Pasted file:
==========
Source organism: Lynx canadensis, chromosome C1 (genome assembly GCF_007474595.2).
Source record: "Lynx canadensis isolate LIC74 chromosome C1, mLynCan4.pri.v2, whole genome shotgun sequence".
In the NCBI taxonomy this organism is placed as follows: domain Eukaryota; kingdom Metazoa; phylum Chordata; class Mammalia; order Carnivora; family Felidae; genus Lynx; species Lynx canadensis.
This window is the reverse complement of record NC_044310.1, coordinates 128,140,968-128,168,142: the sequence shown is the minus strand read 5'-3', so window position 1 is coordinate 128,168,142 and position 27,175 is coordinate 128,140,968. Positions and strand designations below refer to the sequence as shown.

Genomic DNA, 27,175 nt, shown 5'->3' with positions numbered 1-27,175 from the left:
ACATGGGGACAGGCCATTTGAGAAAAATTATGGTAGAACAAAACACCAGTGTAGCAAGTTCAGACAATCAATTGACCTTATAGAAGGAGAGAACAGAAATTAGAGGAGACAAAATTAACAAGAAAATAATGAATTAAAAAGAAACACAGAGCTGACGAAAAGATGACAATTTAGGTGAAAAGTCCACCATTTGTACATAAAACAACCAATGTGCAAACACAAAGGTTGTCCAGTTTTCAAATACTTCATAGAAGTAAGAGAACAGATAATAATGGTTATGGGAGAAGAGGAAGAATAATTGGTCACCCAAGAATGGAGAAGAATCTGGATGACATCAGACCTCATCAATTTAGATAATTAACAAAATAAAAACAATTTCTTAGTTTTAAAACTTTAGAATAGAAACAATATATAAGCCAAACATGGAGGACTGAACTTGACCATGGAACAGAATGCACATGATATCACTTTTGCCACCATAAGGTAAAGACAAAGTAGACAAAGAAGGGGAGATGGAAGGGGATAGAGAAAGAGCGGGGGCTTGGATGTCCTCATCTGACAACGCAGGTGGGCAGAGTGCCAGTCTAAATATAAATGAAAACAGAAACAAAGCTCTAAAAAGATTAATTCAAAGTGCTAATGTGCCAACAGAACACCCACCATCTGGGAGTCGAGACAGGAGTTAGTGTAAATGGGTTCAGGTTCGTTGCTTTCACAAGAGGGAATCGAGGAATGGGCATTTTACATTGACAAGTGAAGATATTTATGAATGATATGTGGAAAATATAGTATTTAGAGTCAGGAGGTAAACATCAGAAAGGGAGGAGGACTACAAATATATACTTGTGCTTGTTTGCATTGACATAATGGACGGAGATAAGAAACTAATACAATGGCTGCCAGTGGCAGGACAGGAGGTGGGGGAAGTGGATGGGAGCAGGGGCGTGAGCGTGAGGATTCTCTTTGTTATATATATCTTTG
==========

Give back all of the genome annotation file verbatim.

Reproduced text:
Source organism: Lynx canadensis, chromosome C1 (genome assembly GCF_007474595.2).
Source record: "Lynx canadensis isolate LIC74 chromosome C1, mLynCan4.pri.v2, whole genome shotgun sequence".
In the NCBI taxonomy this organism is placed as follows: domain Eukaryota; kingdom Metazoa; phylum Chordata; class Mammalia; order Carnivora; family Felidae; genus Lynx; species Lynx canadensis.
This window is the reverse complement of record NC_044310.1, coordinates 128,140,968-128,168,142: the sequence shown is the minus strand read 5'-3', so window position 1 is coordinate 128,168,142 and position 27,175 is coordinate 128,140,968. Positions and strand designations below refer to the sequence as shown.

Genomic DNA, 27,175 nt, shown 5'->3' with positions numbered 1-27,175 from the left:
ACATGGGGACAGGCCATTTGAGAAAAATTATGGTAGAACAAAACACCAGTGTAGCAAGTTCAGACAATCAATTGACCTTATAGAAGGAGAGAACAGAAATTAGAGGAGACAAAATTAACAAGAAAATAATGAATTAAAAAGAAACACAGAGCTGACGAAAAGATGACAATTTAGGTGAAAAGTCCACCATTTGTACATAAAACAACCAATGTGCAAACACAAAGGTTGTCCAGTTTTCAAATACTTCATAGAAGTAAGAGAACAGATAATAATGGTTATGGGAGAAGAGGAAGAATAATTGGTCACCCAAGAATGGAGAAGAATCTGGATGACATCAGACCTCATCAATTTAGATAATTAACAAAATAAAAACAATTTCTTAGTTTTAAAACTTTAGAATAGAAACAATATATAAGCCAAACATGGAGGACTGAACTTGACCATGGAACAGAATGCACATGATATCACTTTTGCCACCATAAGGTAAAGACAAAGTAGACAAAGAAGGGGAGATGGAAGGGGATAGAGAAAGAGCGGGGGCTTGGATGTCCTCATCTGACAACGCAGGTGGGCAGAGTGCCAGTCTAAATATAAATGAAAACAGAAACAAAGCTCTAAAAAGATTAATTCAAAGTGCTAATGTGCCAACAGAACACCCACCATCTGGGAGTCGAGACAGGAGTTAGTGTAAATGGGTTCAGGTTCGTTGCTTTCACAAGAGGGAATCGAGGAATGGGCATTTTACATTGACAAGTGAAGATATTTATGAATGATATGTGGAAAATATAGTATTTAGAGTCAGGAGGTAAACATCAGAAAGGGAGGAGGACTACAAATATATACTTGTGCTTGTTTGCATTGACATAATGGACGGAGATAAGAAACTAATACAATGGCTGCCAGTGGCAGGACAGGAGGTGGGGGAAGTGGATGGGAGCAGGGGCGTGAGCGTGAGGATTCTCTTTGTTATATATATCTTTG